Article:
Differing Schemas (MySQL / RDS)

I’m using AWS RDS / MySQL for my DB layer.

I ran migrations on my sandbox environment, and then on my production environment, and I’m getting slight differences. I’m fairly new to MySQL. The differences are these AUTO_INCREMENT fields. Should I take the difference to indicate that I’ve messed up my migrations and should start fresh? Or is it possible for the same migrations to result in different schemas?

Schema’s dumped using mysqldump:

mysqldump -u xxx -pxxx dbnamexxx --no-data=true --add-drop-table=false -h dbhostxxx > dbnamexxx.schema

then diffed

50c50

< ) ENGINE=InnoDB AUTO_INCREMENT=10 DEFAULT CHARSET=utf8 COLLATE=utf8_unicode_ci;

Maybe the AUTOINCREMENT is related to master-master replication on one of
the 2 Mysql installations ?

http://dev.mysql.com/doc/refman/5.1/ja/replication-auto-increment.html

If it has master-master replication, the AUTO_INCREMENT must be set to

avoid collisions of the sequences for the id’s

HTH,

Peter

That makes sense – my sandbox is just a lone host, but my prod is multi availability zone

Thanks

I'm using AWS RDS / MySQL for my DB layer.

I ran migrations on my sandbox environment, and then on my production environment, and I'm getting slight differences. I'm fairly new to MySQL. The differences are these AUTO_INCREMENT fields. Should I take the difference to indicate that I've messed up my migrations and should start fresh? Or is it possible for the same migrations to result in different schemas?

Schema's dumped using mysqldump:
mysqldump -u xxx -pxxx dbnamexxx --no-data=true --add-drop-table=false -h dbhostxxx > dbnamexxx.schema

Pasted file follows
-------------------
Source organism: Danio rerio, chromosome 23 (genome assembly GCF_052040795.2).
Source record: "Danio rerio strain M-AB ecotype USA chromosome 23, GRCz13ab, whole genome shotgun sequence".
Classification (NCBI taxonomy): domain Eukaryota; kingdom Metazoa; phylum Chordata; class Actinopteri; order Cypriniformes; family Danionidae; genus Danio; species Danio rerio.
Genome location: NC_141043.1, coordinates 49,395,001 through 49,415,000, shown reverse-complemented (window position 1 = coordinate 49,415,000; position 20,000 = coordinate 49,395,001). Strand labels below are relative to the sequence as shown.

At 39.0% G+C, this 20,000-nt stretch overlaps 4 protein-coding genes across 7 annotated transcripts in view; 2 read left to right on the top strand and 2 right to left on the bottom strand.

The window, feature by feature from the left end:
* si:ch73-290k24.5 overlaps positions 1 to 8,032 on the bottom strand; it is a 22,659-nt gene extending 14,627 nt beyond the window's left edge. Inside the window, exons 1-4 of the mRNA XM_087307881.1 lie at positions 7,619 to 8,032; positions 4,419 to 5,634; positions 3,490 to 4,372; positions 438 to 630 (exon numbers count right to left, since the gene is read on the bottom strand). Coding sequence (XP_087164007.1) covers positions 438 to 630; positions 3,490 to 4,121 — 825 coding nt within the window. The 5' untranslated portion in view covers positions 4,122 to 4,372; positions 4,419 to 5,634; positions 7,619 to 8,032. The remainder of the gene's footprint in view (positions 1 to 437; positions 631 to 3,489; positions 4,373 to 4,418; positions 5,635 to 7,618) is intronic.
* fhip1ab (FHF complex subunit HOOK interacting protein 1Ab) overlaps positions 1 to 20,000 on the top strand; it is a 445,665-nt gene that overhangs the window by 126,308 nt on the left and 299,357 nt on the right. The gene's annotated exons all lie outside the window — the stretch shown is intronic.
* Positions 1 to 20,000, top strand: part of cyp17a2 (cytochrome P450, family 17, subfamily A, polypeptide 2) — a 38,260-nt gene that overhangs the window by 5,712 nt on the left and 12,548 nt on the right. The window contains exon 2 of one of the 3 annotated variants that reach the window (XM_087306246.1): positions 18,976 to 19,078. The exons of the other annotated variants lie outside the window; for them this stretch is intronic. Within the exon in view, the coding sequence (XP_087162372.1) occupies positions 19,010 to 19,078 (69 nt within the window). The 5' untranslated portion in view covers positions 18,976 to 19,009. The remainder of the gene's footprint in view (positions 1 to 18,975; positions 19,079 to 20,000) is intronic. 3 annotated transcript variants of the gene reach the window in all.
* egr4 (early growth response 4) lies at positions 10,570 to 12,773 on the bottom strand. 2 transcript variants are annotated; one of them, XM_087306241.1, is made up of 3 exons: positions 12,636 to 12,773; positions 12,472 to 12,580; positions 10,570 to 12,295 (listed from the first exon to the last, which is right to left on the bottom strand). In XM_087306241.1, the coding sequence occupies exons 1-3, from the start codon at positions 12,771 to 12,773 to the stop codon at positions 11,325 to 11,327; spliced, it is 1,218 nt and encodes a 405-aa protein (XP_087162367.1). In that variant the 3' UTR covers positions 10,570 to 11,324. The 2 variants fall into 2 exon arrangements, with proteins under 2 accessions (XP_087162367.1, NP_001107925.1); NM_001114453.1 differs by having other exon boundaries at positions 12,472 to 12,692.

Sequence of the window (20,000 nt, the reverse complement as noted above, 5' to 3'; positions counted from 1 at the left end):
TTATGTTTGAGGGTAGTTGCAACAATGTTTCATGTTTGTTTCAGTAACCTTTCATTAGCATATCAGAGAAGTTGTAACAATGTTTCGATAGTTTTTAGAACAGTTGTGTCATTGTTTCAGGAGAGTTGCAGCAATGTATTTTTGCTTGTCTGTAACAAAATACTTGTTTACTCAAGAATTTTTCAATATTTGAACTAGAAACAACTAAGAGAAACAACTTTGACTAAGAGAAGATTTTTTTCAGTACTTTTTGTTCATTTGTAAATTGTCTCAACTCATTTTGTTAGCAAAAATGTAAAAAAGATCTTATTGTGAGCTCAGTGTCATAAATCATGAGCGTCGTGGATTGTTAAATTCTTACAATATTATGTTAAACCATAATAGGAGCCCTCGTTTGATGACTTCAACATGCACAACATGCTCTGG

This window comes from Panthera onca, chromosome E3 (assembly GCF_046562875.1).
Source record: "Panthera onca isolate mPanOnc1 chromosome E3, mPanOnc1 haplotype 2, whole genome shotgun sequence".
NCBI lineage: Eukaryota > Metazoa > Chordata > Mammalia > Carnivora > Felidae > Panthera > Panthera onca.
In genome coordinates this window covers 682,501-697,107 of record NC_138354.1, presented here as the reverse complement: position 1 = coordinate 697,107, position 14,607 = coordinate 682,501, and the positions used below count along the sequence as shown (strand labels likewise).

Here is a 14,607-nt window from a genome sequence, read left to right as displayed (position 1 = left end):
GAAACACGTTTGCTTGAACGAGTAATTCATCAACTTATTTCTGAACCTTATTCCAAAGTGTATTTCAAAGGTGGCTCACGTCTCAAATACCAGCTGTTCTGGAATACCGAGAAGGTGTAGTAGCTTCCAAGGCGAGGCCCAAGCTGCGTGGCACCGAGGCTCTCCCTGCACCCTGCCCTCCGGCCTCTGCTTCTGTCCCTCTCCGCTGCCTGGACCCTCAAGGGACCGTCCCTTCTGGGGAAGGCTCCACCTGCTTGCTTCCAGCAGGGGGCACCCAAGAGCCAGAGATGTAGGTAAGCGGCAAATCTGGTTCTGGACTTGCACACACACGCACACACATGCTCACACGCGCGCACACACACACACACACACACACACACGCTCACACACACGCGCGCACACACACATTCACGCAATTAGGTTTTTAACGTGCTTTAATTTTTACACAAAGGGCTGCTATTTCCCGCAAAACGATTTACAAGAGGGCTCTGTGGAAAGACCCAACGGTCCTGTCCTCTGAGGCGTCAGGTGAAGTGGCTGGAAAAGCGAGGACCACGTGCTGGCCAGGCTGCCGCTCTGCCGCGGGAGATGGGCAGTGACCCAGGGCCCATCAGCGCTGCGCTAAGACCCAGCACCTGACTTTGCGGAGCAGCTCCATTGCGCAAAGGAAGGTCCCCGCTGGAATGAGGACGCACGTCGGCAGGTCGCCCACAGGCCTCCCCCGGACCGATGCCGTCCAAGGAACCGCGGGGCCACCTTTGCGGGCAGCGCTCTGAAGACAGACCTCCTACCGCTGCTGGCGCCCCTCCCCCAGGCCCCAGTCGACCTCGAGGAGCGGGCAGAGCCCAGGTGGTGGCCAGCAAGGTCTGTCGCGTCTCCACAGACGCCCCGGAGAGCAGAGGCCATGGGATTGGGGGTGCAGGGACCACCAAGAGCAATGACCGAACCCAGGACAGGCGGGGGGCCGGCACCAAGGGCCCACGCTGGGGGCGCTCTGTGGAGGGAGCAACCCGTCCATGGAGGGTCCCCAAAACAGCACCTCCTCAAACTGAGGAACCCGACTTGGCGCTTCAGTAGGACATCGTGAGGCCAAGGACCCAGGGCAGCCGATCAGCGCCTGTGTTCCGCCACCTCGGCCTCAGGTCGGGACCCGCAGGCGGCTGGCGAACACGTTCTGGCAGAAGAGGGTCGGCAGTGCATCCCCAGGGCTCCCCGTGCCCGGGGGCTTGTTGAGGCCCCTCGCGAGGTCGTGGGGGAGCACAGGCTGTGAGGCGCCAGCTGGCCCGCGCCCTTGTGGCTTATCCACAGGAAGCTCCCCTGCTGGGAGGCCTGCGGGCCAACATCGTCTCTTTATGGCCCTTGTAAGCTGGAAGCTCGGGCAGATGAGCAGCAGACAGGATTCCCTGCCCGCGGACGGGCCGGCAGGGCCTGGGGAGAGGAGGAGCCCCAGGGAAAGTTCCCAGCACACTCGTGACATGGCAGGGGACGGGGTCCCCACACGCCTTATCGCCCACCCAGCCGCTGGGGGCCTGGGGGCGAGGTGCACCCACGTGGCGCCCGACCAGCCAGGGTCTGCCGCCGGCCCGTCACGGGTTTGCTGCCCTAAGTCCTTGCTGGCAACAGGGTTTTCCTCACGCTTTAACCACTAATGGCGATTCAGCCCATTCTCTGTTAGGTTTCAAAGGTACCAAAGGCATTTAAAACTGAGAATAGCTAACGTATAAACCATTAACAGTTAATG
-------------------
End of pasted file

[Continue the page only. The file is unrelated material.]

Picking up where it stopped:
then diffed
50c50
< ) ENGINE=InnoDB AUTO_INCREMENT=10 DEFAULT CHARSET=utf8 COLLATE=utf8_unicode_ci;
---
> ) ENGINE=InnoDB DEFAULT CHARSET=utf8 COLLATE=utf8_unicode_ci;
69c69
< ) ENGINE=InnoDB AUTO_INCREMENT=10 DEFAULT CHARSET=utf8 COLLATE=utf8_unicode_ci;
---
> ) ENGINE=InnoDB DEFAULT CHARSET=utf8 COLLATE=utf8_unicode_ci;
86c86
< ) ENGINE=InnoDB AUTO_INCREMENT=7 DEFAULT CHARSET=utf8 COLLATE=utf8_unicode_ci;
---
> ) ENGINE=InnoDB DEFAULT CHARSET=utf8 COLLATE=utf8_unicode_ci;

Maybe the AUTOINCREMENT is related to master-master replication on one of
the 2 Mysql installations ?

  http://dev.mysql.com/doc/refman/5.1/ja/replication-auto-increment.html

If it has master-master replication, the AUTO_INCREMENT _must_ be set to
avoid collisions of the sequences for the id's

HTH,

Peter

I have seen this behavior when a dump is made from a database that already contains data. The auto-increment attribute is only reset by calling TRUNCATE TABLE tablename before dumping.

I would not worry about it at all, unless you have a requirement that your first ID be 1.

Walter

Sorry, I was probably incorrect.

As pointed out by Walter below, “auto_increment” is just the initial value for the sequence.

And that will be higher than 1 when a few test records where inserted …

“auto_increment_increment” is the “step” that is used to increment in master-master set-ups …

Peter

Thanks Walter.

The databases are empty (I “drop database” before the migration). I’m not worried about my ids, though, so I think I will just not worry about it.